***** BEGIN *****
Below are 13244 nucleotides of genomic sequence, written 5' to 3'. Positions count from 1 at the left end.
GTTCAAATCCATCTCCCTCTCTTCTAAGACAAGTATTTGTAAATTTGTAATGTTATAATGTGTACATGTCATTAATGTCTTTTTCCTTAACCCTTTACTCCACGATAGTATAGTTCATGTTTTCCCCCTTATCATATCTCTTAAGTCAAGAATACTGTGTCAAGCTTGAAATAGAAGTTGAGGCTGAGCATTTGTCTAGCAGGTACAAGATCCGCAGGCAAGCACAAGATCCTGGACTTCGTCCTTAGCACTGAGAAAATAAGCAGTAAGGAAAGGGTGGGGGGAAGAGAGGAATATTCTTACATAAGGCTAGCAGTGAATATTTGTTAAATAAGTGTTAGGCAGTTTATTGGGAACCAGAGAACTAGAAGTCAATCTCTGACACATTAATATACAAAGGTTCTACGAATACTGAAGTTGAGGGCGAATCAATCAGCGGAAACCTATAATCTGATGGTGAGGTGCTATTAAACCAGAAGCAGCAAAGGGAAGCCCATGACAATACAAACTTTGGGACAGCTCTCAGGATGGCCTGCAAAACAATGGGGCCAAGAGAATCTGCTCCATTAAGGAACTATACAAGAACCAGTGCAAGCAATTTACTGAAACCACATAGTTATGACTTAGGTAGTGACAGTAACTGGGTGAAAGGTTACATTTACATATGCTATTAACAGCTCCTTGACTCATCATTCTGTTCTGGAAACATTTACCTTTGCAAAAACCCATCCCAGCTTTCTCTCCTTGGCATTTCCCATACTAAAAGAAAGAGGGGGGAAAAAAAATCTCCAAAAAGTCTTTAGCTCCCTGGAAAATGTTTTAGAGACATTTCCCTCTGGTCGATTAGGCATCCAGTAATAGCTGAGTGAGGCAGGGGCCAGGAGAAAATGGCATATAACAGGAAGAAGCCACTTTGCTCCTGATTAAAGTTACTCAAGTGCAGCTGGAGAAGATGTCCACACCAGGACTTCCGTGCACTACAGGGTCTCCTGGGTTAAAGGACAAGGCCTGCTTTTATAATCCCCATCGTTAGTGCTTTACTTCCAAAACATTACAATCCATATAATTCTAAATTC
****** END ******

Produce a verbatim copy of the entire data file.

Below are 13244 nucleotides of genomic sequence, written 5' to 3'. Positions count from 1 at the left end.
GTTCAAATCCATCTCCCTCTCTTCTAAGACAAGTATTTGTAAATTTGTAATGTTATAATGTGTACATGTCATTAATGTCTTTTTCCTTAACCCTTTACTCCACGATAGTATAGTTCATGTTTTCCCCCTTATCATATCTCTTAAGTCAAGAATACTGTGTCAAGCTTGAAATAGAAGTTGAGGCTGAGCATTTGTCTAGCAGGTACAAGATCCGCAGGCAAGCACAAGATCCTGGACTTCGTCCTTAGCACTGAGAAAATAAGCAGTAAGGAAAGGGTGGGGGGAAGAGAGGAATATTCTTACATAAGGCTAGCAGTGAATATTTGTTAAATAAGTGTTAGGCAGTTTATTGGGAACCAGAGAACTAGAAGTCAATCTCTGACACATTAATATACAAAGGTTCTACGAATACTGAAGTTGAGGGCGAATCAATCAGCGGAAACCTATAATCTGATGGTGAGGTGCTATTAAACCAGAAGCAGCAAAGGGAAGCCCATGACAATACAAACTTTGGGACAGCTCTCAGGATGGCCTGCAAAACAATGGGGCCAAGAGAATCTGCTCCATTAAGGAACTATACAAGAACCAGTGCAAGCAATTTACTGAAACCACATAGTTATGACTTAGGTAGTGACAGTAACTGGGTGAAAGGTTACATTTACATATGCTATTAACAGCTCCTTGACTCATCATTCTGTTCTGGAAACATTTACCTTTGCAAAAACCCATCCCAGCTTTCTCTCCTTGGCATTTCCCATACTAAAAGAAAGAGGGGGGAAAAAAAATCTCCAAAAAGTCTTTAGCTCCCTGGAAAATGTTTTAGAGACATTTCCCTCTGGTCGATTAGGCATCCAGTAATAGCTGAGTGAGGCAGGGGCCAGGAGAAAATGGCATATAACAGGAAGAAGCCACTTTGCTCCTGATTAAAGTTACTCAAGTGCAGCTGGAGAAGATGTCCACACCAGGACTTCCGTGCACTACAGGGTCTCCTGGGTTAAAGGACAAGGCCTGCTTTTATAATCCCCATCGTTAGTGCTTTACTTCCAAAACATTACAATCCATATAATTCTAAATTC